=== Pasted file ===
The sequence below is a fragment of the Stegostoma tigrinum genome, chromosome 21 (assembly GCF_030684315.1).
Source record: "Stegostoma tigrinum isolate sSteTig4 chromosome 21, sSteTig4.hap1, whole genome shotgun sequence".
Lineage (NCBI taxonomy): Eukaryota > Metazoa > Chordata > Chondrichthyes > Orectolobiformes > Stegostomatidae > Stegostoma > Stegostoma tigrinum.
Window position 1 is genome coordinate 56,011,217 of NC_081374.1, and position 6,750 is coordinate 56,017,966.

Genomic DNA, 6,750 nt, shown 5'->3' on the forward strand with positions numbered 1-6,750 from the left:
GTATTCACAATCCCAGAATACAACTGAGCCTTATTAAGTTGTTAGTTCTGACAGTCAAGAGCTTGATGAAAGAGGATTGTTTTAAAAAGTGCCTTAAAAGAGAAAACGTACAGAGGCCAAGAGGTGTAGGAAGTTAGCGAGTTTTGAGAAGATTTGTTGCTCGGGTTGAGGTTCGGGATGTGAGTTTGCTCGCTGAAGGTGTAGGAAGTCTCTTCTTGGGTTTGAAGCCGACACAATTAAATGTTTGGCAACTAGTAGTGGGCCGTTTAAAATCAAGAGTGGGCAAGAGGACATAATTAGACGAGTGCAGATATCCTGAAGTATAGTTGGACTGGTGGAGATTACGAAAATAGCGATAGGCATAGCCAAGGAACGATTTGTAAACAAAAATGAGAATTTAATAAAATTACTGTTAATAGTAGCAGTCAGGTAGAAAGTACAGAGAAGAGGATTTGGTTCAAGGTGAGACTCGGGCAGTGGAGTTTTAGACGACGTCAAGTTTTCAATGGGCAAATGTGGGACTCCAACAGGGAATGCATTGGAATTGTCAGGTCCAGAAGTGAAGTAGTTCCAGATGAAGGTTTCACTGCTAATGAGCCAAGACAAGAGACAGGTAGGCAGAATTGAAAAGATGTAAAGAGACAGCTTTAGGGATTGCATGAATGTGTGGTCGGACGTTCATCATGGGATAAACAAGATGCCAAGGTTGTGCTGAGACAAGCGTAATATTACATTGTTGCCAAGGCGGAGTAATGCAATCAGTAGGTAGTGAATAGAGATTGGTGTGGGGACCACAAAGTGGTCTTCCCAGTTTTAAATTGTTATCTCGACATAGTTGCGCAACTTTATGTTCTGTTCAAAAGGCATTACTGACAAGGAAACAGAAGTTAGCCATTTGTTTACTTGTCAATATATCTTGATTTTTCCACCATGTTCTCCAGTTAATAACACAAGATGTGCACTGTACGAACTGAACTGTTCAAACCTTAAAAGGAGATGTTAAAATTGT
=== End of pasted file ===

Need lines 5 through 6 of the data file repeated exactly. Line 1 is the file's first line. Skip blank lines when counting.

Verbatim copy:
Genomic DNA, 6,750 nt, shown 5'->3' on the forward strand with positions numbered 1-6,750 from the left:
GTATTCACAATCCCAGAATACAACTGAGCCTTATTAAGTTGTTAGTTCTGACAGTCAAGAGCTTGATGAAAGAGGATTGTTTTAAAAAGTGCCTTAAAAGAGAAAACGTACAGAGGCCAAGAGGTGTAGGAAGTTAGCGAGTTTTGAGAAGATTTGTTGCTCGGGTTGAGGTTCGGGATGTGAGTTTGCTCGCTGAAGGTGTAGGAAGTCTCTTCTTGGGTTTGAAGCCGACACAATTAAATGTTTGGCAACTAGTAGTGGGCCGTTTAAAATCAAGAGTGGGCAAGAGGACATAATTAGACGAGTGCAGATATCCTGAAGTATAGTTGGACTGGTGGAGATTACGAAAATAGCGATAGGCATAGCCAAGGAACGATTTGTAAACAAAAATGAGAATTTAATAAAATTACTGTTAATAGTAGCAGTCAGGTAGAAAGTACAGAGAAGAGGATTTGGTTCAAGGTGAGACTCGGGCAGTGGAGTTTTAGACGACGTCAAGTTTTCAATGGGCAAATGTGGGACTCCAACAGGGAATGCATTGGAATTGTCAGGTCCAGAAGTGAAGTAGTTCCAGATGAAGGTTTCACTGCTAATGAGCCAAGACAAGAGACAGGTAGGCAGAATTGAAAAGATGTAAAGAGACAGCTTTAGGGATTGCATGAATGTGTGGTCGGACGTTCATCATGGGATAAACAAGATGCCAAGGTTGTGCTGAGACAAGCGTAATATTACATTGTTGCCAAGGCGGAGTAATGCAATCAGTAGGTAGTGAATAGAGATTGGTGTGGGGACCACAAAGTGGTCTTCCCAGTTTTAAATTGTTATCTCGACATAGTTGCGCAACTTTATGTTCTGTTCAAAAGGCATTACTGACAAGGAAACAGAAGTTAGCCATTTGTTTACTTGTCAATATATCTTGATTTTTCCACCATGTTCTCCAGTTAATAACACAAGATGTGCACTGTACGAACTGAACTGTTCAAACCTTAAAAGGAGATGTTAAAATTGT